The society today consists of computers all around with all of their information and data on it. The possibilities are endless since people are not bound by physical space such as paper, file drawers etc. Also, all of these devices are password protected and in some cases encrypted. This drastic change in technology is becoming extremely hard for investigators, since the scope, the size of the investigation increased and in understanding the limit of the search. The fourth and fifth amendment are still protecting the users under investigation, and provide a platform of security to all users. A proper standard should be created for or digital crimes and the current legal system, but since the progress of technology is so fast the integration of the two will take some time. The incorporation of the fifth and fourth amendment is really crucial to the digital world so everyone in our society has the rights and privacy they deserve.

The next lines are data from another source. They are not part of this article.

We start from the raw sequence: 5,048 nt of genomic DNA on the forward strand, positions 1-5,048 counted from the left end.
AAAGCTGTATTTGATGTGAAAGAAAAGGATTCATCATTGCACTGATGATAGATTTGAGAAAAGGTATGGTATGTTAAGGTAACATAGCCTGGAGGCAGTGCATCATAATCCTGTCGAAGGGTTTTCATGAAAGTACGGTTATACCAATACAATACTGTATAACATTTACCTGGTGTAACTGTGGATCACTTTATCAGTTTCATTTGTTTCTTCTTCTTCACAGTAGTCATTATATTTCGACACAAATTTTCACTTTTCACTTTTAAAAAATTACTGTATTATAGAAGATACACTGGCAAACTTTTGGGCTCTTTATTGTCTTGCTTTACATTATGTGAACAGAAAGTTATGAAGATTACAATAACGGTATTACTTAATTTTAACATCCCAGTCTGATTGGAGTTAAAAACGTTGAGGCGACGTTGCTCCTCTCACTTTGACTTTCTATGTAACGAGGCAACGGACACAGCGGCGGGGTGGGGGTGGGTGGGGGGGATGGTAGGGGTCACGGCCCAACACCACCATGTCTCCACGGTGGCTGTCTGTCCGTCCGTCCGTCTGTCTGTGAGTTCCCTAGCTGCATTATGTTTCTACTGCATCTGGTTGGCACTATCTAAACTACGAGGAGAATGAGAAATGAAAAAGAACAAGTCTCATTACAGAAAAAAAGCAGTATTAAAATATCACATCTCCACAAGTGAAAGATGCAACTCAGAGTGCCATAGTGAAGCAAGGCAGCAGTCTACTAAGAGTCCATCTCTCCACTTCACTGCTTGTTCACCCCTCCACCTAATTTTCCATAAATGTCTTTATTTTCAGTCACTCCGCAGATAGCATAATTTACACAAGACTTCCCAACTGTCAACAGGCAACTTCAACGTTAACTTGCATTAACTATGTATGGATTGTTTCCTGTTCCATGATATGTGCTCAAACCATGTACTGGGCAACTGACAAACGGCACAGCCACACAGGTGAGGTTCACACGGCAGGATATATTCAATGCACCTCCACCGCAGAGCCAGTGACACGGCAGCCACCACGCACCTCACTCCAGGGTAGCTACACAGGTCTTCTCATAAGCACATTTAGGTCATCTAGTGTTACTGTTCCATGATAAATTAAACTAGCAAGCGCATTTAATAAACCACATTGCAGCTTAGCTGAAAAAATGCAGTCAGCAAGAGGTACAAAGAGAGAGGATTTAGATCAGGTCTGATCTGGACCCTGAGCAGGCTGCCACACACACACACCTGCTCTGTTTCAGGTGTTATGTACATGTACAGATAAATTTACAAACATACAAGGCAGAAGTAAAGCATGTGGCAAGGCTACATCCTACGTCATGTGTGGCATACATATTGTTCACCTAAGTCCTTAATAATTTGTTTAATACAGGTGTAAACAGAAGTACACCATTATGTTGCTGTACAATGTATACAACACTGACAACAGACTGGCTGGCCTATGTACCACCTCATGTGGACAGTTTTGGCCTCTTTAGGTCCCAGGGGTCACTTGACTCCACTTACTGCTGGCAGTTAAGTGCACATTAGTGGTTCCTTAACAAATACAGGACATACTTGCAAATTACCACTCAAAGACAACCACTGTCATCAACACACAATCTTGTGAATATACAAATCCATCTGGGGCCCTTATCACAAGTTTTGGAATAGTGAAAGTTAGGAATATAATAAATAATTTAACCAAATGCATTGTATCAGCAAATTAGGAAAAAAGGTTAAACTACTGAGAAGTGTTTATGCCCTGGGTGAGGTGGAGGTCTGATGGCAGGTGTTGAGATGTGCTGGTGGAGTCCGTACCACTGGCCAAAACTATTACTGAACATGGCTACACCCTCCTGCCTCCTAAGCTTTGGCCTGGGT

· Clements, Aaron M. (n.d.) "No Computer Exception to the Constitution."
· Kerr, S. Owen. (2005). Searches and Seizures in a Digital World. In the Harvard Law Review. (Vol. 119, No. 2, pp 531-585).
Retrieved from http://www.jstor.org/stable/4093493